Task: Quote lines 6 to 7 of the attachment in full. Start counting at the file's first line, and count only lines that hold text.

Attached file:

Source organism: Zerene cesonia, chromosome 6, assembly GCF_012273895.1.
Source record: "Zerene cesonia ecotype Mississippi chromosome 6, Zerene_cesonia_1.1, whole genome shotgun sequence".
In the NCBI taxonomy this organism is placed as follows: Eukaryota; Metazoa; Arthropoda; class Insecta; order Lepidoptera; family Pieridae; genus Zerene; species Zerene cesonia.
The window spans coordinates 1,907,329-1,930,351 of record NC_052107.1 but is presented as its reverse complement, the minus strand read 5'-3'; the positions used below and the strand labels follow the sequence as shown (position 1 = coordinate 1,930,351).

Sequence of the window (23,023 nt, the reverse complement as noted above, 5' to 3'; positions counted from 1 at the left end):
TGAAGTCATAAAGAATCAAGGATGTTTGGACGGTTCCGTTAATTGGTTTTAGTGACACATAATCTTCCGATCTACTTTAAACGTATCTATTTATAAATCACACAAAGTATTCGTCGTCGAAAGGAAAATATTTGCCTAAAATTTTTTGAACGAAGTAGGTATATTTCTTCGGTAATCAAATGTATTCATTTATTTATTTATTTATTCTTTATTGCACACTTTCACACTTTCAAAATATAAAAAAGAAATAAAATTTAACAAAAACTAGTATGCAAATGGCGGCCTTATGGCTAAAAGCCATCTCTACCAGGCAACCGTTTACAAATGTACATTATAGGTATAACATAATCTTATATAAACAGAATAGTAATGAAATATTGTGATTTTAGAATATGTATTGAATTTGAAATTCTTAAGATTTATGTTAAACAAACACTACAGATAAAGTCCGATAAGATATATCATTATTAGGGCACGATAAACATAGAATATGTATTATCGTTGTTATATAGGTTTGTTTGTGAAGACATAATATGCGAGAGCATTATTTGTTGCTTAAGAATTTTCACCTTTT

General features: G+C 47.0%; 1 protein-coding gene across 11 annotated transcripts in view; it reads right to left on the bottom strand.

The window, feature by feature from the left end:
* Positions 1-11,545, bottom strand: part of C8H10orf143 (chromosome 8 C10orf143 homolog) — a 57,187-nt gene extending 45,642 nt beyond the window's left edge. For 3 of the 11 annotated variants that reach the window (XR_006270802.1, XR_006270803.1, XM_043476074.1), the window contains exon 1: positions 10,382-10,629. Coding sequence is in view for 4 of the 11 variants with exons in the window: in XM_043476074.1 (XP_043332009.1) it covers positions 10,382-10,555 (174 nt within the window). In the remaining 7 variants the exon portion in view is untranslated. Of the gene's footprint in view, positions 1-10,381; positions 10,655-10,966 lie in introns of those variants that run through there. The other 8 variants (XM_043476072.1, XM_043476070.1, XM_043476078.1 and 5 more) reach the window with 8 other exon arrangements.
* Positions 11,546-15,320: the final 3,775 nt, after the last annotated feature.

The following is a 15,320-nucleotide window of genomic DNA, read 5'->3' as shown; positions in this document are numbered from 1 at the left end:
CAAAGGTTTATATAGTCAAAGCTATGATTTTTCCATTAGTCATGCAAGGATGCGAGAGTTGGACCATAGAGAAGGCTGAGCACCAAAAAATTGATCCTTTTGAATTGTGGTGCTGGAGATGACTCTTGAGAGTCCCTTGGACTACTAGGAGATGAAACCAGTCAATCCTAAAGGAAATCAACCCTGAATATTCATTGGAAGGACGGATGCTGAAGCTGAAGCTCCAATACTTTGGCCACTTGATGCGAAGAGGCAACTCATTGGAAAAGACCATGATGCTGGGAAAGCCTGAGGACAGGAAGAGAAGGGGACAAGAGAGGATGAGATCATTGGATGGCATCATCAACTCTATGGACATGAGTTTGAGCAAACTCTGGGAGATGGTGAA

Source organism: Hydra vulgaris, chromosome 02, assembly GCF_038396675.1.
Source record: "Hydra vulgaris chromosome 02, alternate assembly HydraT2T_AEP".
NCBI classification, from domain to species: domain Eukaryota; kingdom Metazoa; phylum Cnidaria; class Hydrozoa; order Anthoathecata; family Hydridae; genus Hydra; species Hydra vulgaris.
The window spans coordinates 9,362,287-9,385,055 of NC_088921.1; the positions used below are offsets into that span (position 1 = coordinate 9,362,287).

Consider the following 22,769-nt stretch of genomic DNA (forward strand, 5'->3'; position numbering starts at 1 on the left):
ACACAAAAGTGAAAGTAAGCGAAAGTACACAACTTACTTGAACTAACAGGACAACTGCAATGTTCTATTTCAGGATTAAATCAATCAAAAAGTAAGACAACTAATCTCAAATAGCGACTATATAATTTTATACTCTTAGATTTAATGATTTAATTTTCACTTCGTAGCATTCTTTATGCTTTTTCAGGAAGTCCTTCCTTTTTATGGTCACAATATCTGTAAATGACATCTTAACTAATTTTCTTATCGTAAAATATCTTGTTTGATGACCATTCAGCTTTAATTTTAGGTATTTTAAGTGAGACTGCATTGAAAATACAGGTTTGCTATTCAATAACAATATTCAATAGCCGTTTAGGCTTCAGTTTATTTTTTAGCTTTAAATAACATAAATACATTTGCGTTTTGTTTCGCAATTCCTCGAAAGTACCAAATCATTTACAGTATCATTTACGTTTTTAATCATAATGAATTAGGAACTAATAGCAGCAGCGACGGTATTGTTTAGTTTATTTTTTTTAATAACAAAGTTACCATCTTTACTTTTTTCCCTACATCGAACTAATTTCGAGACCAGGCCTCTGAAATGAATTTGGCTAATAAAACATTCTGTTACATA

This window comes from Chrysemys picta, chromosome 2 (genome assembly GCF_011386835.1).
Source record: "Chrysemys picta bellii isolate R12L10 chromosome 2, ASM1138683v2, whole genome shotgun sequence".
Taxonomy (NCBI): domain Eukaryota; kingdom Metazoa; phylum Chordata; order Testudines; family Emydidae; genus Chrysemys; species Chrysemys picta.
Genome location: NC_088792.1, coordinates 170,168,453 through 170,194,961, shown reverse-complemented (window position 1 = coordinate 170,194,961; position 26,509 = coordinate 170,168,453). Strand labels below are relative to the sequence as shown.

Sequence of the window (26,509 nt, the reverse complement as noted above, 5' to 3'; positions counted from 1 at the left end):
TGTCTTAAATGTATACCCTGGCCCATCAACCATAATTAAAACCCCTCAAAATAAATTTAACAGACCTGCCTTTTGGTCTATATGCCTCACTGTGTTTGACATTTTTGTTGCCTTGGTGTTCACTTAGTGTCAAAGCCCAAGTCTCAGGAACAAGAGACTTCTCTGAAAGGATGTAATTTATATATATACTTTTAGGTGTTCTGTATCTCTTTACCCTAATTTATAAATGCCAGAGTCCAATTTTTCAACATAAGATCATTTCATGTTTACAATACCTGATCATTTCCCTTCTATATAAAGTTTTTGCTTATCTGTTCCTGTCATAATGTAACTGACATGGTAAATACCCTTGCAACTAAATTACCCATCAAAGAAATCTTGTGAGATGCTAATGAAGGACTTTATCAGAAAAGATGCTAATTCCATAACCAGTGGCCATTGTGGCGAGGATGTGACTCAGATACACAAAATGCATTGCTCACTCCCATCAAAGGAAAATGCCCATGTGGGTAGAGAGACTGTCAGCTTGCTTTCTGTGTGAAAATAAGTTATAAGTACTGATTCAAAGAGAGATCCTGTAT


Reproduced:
TGAAGTCATAAAGAATCAAGGATGTTTGGACGGTTCCGTTAATTGGTTTTAGTGACACATAATCTTCCGATCTACTTTAAACGTATCTATTTATAAATCACACAAAGTATTCGTCGTCGAAAGGAAAATATTTGCCTAAAATTTTTTGAACGAAGTAGGTATATTTCTTCGGTAATCAAATGTATTCATTTATTTATTTATTTATTCTTTATTGCACACTTTCACACTTTCAAAATATAAAAAAGAAATAAAATTTAACAAAAACTAGTATGCAAATGGCGGCCTTATGGCTAAAAGCCATCTCTACCAGGCAACCGTTTACAAATGTACATTATAGGTATAACATAATCTTATATAAACAGAATAGTAATGAAATATTGTGATTTTAGAATATGTATTGAATTTGAAATTCTTAAGATTTATGTTAAACAAACACTACAGATAAAGTCCGATAAGATATATCATTATTAGGGCACGATAAACATAGAATATGTATTATCGTTGTTATATAGGTTTGTTTGTGAAGACATAATATGCGAGAGCATTATTTGTTGCTTAAGAATTTTCACCTTTT

General features: G+C 47.0%; 1 protein-coding gene across 11 annotated transcripts in view; it reads right to left on the bottom strand.